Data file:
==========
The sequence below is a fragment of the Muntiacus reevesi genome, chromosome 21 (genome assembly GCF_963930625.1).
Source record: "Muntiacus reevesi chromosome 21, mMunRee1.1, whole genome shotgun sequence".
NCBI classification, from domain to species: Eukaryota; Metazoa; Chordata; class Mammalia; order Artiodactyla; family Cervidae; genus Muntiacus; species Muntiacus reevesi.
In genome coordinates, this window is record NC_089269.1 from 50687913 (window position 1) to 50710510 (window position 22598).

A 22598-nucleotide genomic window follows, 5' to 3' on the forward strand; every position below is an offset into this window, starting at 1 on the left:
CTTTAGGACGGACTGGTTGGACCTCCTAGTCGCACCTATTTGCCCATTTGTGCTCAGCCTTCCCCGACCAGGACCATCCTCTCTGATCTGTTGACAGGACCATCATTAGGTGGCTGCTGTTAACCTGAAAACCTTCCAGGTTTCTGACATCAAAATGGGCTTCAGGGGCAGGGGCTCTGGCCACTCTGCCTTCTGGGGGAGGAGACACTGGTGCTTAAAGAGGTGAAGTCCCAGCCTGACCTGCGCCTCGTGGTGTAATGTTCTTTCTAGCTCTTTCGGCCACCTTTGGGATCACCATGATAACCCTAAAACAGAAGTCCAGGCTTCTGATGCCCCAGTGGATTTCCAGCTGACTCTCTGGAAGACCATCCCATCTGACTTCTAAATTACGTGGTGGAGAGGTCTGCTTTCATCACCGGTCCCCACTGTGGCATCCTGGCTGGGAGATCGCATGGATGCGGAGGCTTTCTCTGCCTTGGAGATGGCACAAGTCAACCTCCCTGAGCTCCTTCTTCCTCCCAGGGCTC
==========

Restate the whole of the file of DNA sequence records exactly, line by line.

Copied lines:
The sequence below is a fragment of the Muntiacus reevesi genome, chromosome 21 (genome assembly GCF_963930625.1).
Source record: "Muntiacus reevesi chromosome 21, mMunRee1.1, whole genome shotgun sequence".
NCBI classification, from domain to species: Eukaryota; Metazoa; Chordata; class Mammalia; order Artiodactyla; family Cervidae; genus Muntiacus; species Muntiacus reevesi.
In genome coordinates, this window is record NC_089269.1 from 50687913 (window position 1) to 50710510 (window position 22598).

A 22598-nucleotide genomic window follows, 5' to 3' on the forward strand; every position below is an offset into this window, starting at 1 on the left:
CTTTAGGACGGACTGGTTGGACCTCCTAGTCGCACCTATTTGCCCATTTGTGCTCAGCCTTCCCCGACCAGGACCATCCTCTCTGATCTGTTGACAGGACCATCATTAGGTGGCTGCTGTTAACCTGAAAACCTTCCAGGTTTCTGACATCAAAATGGGCTTCAGGGGCAGGGGCTCTGGCCACTCTGCCTTCTGGGGGAGGAGACACTGGTGCTTAAAGAGGTGAAGTCCCAGCCTGACCTGCGCCTCGTGGTGTAATGTTCTTTCTAGCTCTTTCGGCCACCTTTGGGATCACCATGATAACCCTAAAACAGAAGTCCAGGCTTCTGATGCCCCAGTGGATTTCCAGCTGACTCTCTGGAAGACCATCCCATCTGACTTCTAAATTACGTGGTGGAGAGGTCTGCTTTCATCACCGGTCCCCACTGTGGCATCCTGGCTGGGAGATCGCATGGATGCGGAGGCTTTCTCTGCCTTGGAGATGGCACAAGTCAACCTCCCTGAGCTCCTTCTTCCTCCCAGGGCTC